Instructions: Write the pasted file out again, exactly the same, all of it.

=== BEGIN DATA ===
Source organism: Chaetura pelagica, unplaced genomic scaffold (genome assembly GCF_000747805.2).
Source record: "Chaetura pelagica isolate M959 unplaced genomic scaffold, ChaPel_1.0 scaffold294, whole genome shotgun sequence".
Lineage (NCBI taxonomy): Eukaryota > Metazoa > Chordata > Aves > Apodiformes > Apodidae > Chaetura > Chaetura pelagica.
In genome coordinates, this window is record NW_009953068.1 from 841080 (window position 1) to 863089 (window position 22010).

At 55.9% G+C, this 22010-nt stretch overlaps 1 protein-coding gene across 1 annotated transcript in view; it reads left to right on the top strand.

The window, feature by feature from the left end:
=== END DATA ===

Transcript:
Source organism: Chaetura pelagica, unplaced genomic scaffold (genome assembly GCF_000747805.2).
Source record: "Chaetura pelagica isolate M959 unplaced genomic scaffold, ChaPel_1.0 scaffold294, whole genome shotgun sequence".
Lineage (NCBI taxonomy): Eukaryota > Metazoa > Chordata > Aves > Apodiformes > Apodidae > Chaetura > Chaetura pelagica.
In genome coordinates, this window is record NW_009953068.1 from 841080 (window position 1) to 863089 (window position 22010).

At 55.9% G+C, this 22010-nt stretch overlaps 1 protein-coding gene across 1 annotated transcript in view; it reads left to right on the top strand.

The window, feature by feature from the left end: